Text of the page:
Naturally, I can’t do a summary of MWC without discussing blockchain. Many people know I have been working in blockchain and telecom for quite a few years now – driving a discussion about how it can be used effectively in different parts of the industry for managing the emerging technical and business challenges in the industry (listen to some of the podcasts on the topic done by myself and others in the CIC team at MWC). I am excited about some of the work done by start-ups including the Bristol-based Zeetta Networks and also the announcement of the Hyperledger Telecom SIG – if blockchain will take off in telco, it needs to be vendor neutral in order to allow for greatest flexibility across the world. More importantly, however is the understanding about the requirements for carrier-grade blockchain solutions – which is about more than just ensuring a consensus protocol is robust – it is about security, business processes, structured network management. In addition, it is about well-trained developers and system administrators – this is something that the upcoming Hyperledger Certification and IBM’s Composer Suite is helping to deliver.
For those looking to Blockchain phones – I am cynical. Until you work out how to share spectrum using them, this is really just a wallet on a phone. Not even close to a breakthrough, but a handy app.
The Upside – there’s a lot more life in this industry yet
The really exciting news for me was that IoT has started to move out of PowerPoint and into our lives. The collision of ICT and Operation Technologies (OT) has finally started to find its footing and its business model – some of the most exciting things we saw in this area were the AT&T IoT data being linked directly into the CRM solutions of Salesforce. While at first glance this might look quite sedate – the power of connecting IoT data directly into a customer business process flow opens up numerous opportunities that have been lacking before – both for industrial end-users but also for smart city installations. It can provide the missing link between infrastructure investment in IoT and the revenue streams associated with them.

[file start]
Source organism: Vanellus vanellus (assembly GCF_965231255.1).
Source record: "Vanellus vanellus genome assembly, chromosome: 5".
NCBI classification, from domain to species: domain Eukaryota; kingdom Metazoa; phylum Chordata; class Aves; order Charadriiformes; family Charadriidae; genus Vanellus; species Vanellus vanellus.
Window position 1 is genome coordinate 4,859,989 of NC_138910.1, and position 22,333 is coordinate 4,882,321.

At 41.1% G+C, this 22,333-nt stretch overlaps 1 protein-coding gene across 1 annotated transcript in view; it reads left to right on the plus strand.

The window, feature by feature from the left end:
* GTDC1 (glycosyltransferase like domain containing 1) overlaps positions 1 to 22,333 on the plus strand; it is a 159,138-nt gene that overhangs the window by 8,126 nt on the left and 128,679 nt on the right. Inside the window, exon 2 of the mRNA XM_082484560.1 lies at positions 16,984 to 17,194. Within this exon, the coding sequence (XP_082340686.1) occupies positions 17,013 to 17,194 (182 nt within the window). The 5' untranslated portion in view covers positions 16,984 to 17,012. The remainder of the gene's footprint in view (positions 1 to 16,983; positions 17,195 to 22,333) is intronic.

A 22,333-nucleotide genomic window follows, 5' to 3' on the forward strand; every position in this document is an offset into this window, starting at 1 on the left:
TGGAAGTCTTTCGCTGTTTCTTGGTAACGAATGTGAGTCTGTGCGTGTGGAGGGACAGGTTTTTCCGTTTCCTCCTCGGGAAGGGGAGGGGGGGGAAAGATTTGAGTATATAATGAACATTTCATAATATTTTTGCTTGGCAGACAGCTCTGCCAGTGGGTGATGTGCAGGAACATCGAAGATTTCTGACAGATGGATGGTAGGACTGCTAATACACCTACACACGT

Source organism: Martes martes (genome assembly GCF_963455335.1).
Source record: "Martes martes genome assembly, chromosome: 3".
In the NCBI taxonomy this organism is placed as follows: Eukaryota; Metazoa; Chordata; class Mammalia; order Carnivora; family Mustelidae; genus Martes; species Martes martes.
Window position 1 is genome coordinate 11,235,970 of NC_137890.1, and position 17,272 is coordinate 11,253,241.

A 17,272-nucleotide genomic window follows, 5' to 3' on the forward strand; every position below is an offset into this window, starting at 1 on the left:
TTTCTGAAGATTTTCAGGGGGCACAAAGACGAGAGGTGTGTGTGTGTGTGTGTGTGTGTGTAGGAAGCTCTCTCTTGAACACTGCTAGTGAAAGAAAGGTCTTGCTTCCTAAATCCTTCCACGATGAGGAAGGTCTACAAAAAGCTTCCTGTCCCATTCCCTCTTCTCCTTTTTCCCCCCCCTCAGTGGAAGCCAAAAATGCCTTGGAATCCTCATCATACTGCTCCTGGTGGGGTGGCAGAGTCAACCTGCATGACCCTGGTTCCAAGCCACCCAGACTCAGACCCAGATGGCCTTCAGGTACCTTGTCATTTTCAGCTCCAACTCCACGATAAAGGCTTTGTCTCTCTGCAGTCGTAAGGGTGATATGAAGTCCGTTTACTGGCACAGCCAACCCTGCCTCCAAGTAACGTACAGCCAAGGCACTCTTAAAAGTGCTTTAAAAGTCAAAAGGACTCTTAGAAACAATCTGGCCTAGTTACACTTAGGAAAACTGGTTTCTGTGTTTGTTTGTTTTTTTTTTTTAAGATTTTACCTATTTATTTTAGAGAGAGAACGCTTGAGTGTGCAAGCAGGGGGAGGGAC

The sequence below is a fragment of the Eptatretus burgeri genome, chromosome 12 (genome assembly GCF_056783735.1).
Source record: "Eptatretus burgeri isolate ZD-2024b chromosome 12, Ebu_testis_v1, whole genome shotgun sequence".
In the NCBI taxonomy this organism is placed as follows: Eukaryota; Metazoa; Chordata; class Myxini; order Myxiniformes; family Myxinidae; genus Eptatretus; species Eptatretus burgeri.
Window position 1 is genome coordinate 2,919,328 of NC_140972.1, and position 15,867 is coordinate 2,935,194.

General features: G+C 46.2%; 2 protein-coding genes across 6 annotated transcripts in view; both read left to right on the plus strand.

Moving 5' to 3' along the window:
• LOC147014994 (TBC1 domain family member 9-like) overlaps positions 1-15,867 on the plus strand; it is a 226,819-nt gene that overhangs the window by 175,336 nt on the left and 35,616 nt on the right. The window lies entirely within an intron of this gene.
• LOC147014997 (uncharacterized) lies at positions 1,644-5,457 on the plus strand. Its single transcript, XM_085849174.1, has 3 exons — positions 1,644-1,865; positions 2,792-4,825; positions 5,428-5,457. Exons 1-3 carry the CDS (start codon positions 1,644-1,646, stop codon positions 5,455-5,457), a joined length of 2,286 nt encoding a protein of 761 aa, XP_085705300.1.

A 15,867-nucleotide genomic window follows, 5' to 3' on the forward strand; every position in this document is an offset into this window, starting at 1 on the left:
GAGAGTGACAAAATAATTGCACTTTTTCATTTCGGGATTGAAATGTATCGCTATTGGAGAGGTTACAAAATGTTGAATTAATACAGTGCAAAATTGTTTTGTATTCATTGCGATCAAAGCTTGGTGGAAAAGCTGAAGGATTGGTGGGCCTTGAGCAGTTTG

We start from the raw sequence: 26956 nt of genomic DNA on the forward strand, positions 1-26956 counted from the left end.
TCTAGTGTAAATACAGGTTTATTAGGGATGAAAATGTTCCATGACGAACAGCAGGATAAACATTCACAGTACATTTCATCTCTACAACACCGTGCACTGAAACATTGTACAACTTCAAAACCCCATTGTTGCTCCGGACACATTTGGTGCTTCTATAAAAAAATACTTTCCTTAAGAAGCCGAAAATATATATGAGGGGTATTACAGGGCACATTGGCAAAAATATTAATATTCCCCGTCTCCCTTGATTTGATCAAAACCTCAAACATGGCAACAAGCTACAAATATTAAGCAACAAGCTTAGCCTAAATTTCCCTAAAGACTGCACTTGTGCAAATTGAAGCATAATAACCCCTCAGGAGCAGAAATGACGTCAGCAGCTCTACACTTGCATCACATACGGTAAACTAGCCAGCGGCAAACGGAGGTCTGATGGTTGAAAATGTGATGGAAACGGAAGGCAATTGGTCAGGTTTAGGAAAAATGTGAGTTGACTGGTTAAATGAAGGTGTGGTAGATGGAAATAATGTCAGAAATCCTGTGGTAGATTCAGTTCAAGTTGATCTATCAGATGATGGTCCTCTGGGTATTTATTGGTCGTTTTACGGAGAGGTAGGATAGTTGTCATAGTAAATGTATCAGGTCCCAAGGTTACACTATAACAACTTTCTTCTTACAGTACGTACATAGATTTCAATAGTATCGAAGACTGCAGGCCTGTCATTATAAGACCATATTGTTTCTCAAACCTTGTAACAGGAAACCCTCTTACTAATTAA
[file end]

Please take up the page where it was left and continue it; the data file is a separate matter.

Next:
This type of technology innovation allows for the effective management across transaction boundaries in a way that both companies can benefit from. There were many other solutions like this out there and it finally seems there is a way to link all the great work presented at 4YFN (4 years from now) into the large-scale industrial structure of the telecom industry.
The other surprising but positive insight was a number of smaller companies providing exciting solutions that hint at a much broader role for operators if they can seize a new mentality and way of thinking about their business. The first one was VNC automotive who have repurposed the old VNC software (remote desktop for those old enough to remember it) for the automotive market. Using the pixel shifting software, they are able to offer a pretty neat autonomous vehicle experience – using 3G if needed. In the old days of software, we were forced to think deeply and ‘cheaply’ about our bandwidth – in the days when it cost a lot of money to transfer a Mb, we were thrifty in our system designs as a result. This VNC solution to me represented a truly innovative approach to the question of autonomous vehicles and answered the question for me – “ok, but when will we have national coverage of 5G?”
One of my favourite new finds at MWC was a small company called Saguna who provide some extremely nice and very usable cases for Edge / MEC over 4G networks – and presumably excellent for 5G as well when it arrives. The use case that really got me thinking in a new ways was the one where they are able to provide hybrid public/private access across the same network – you can imagine many uses in manufacturing or other types of environments where such a concept would be useful.
In short – despite the industrial issues I outlined in Part I – there’s a lot more life in the mobile industry yet and we are in for some exciting moves over the next few years.